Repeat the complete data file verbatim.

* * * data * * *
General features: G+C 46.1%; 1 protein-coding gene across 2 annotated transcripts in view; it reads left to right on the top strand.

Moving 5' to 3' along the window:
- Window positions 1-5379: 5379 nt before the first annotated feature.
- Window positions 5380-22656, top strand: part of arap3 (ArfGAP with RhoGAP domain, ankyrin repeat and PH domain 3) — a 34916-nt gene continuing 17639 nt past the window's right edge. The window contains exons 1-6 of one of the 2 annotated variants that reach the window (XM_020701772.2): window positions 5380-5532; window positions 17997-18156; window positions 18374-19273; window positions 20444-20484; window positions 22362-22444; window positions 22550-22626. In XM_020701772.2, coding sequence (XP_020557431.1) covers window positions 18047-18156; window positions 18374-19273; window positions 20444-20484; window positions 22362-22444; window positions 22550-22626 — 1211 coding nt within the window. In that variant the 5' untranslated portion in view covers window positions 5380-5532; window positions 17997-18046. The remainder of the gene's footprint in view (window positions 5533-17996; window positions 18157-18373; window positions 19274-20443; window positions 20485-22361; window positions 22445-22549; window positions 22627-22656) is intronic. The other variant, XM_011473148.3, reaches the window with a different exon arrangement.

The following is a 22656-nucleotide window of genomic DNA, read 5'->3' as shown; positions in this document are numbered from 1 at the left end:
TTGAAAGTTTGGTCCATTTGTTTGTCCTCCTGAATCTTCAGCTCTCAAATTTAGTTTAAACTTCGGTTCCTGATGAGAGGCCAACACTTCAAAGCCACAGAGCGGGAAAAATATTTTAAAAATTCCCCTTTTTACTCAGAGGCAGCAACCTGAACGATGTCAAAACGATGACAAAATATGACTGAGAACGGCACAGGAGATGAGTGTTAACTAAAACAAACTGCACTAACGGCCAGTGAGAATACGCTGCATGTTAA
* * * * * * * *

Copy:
General features: G+C 46.1%; 1 protein-coding gene across 2 annotated transcripts in view; it reads left to right on the top strand.

Moving 5' to 3' along the window:
- Window positions 1-5379: 5379 nt before the first annotated feature.
- Window positions 5380-22656, top strand: part of arap3 (ArfGAP with RhoGAP domain, ankyrin repeat and PH domain 3) — a 34916-nt gene continuing 17639 nt past the window's right edge. The window contains exons 1-6 of one of the 2 annotated variants that reach the window (XM_020701772.2): window positions 5380-5532; window positions 17997-18156; window positions 18374-19273; window positions 20444-20484; window positions 22362-22444; window positions 22550-22626. In XM_020701772.2, coding sequence (XP_020557431.1) covers window positions 18047-18156; window positions 18374-19273; window positions 20444-20484; window positions 22362-22444; window positions 22550-22626 — 1211 coding nt within the window. In that variant the 5' untranslated portion in view covers window positions 5380-5532; window positions 17997-18046. The remainder of the gene's footprint in view (window positions 5533-17996; window positions 18157-18373; window positions 19274-20443; window positions 20485-22361; window positions 22445-22549; window positions 22627-22656) is intronic. The other variant, XM_011473148.3, reaches the window with a different exon arrangement.

The following is a 22656-nucleotide window of genomic DNA, read 5'->3' as shown; positions in this document are numbered from 1 at the left end:
TTGAAAGTTTGGTCCATTTGTTTGTCCTCCTGAATCTTCAGCTCTCAAATTTAGTTTAAACTTCGGTTCCTGATGAGAGGCCAACACTTCAAAGCCACAGAGCGGGAAAAATATTTTAAAAATTCCCCTTTTTACTCAGAGGCAGCAACCTGAACGATGTCAAAACGATGACAAAATATGACTGAGAACGGCACAGGAGATGAGTGTTAACTAAAACAAACTGCACTAACGGCCAGTGAGAATACGCTGCATGTTAA